Tale of lighthouses, glowing jellyfish, underwater adventure . . . and parents struggling with depression
This article is from 2016.
Tom's dad is a children's author, but he's not been managing to write stories as quickly as he normally does. His concentration has gone, he's irritable, distant and won't leave his room some days. Intrepid Ensemble aim to deliver 'seriously playful' theatre for small children, young people and adults and Jellyfish is their take on depression, and its impact on a family.
They've created a calm, non-hyper piece of storytelling, using Finn Anderson's score of twinkly piano and dreamy glockenspiel, an unstoppably versatile bit of white plastic (which morphs from candy floss to shaving foam and sea surf), and a pale blue, glowing jellyfish puppet. Alexander Luttley's warm, Welsh lighthouse keeper provides a wise, gentle friend for Tom (Nathan Allenby) as his parents struggle to keep up the pretence that everything's fine, and tales of pirates, seal coves and underwater worlds help him use his imagination to deal with what's happening.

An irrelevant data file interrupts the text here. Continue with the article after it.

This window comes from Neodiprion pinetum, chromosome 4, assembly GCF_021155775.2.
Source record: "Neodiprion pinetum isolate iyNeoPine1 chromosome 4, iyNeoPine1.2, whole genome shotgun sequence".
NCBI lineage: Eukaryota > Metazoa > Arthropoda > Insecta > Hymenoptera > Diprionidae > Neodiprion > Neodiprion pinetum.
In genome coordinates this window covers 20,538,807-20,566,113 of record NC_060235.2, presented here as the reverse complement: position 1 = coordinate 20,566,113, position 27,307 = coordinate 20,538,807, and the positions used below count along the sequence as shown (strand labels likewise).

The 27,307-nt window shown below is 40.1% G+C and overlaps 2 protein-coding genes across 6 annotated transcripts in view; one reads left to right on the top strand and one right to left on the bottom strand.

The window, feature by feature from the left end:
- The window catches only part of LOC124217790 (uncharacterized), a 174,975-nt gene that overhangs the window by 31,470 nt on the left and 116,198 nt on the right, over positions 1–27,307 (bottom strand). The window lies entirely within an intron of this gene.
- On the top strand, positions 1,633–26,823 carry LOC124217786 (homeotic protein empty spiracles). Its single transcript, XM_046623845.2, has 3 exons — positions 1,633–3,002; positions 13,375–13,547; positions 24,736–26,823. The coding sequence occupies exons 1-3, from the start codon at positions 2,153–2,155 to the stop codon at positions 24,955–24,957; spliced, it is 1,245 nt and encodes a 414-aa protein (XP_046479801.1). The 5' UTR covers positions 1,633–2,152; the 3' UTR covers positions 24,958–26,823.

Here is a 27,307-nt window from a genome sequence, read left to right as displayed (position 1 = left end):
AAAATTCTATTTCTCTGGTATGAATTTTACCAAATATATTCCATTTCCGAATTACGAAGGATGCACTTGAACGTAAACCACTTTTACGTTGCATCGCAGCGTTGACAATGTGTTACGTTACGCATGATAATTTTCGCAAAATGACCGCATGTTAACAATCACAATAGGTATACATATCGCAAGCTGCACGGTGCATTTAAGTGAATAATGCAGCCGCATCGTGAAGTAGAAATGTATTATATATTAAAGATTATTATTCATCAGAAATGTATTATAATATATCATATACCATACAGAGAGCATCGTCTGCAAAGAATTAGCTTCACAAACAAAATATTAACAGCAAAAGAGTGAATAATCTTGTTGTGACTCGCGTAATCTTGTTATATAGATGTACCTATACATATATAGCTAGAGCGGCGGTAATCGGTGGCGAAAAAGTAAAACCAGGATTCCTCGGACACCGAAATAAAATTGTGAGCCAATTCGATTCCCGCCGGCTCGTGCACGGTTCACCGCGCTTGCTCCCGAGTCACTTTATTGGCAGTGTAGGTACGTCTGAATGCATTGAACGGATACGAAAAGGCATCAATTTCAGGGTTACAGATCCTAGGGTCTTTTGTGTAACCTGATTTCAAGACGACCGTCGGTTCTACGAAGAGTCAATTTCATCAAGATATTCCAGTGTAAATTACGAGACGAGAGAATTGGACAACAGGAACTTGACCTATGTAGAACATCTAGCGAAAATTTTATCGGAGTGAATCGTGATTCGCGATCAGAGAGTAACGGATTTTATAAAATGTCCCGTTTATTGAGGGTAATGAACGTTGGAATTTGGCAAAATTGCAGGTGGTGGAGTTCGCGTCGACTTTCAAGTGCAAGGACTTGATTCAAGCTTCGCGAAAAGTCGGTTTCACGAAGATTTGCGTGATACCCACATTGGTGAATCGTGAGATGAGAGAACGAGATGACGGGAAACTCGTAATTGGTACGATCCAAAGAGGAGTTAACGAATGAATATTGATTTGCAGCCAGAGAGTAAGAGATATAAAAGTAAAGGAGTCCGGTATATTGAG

Although it could perhaps be chopped by 15 minutes (some babies stayed transfixed by the lights and music, while other children got restless during narrated parts), their treatment of a heavy issue is original. Besides occasional behind-the-scenes flashes (the puppeteer's red scarf and animated face diluted the jellyfish's magic a bit), this is a sweet, thoughtful production.
Pleasance Courtyard, until 29 Aug (not 15), 11.45pm, £7–£9 (£6–£8.50).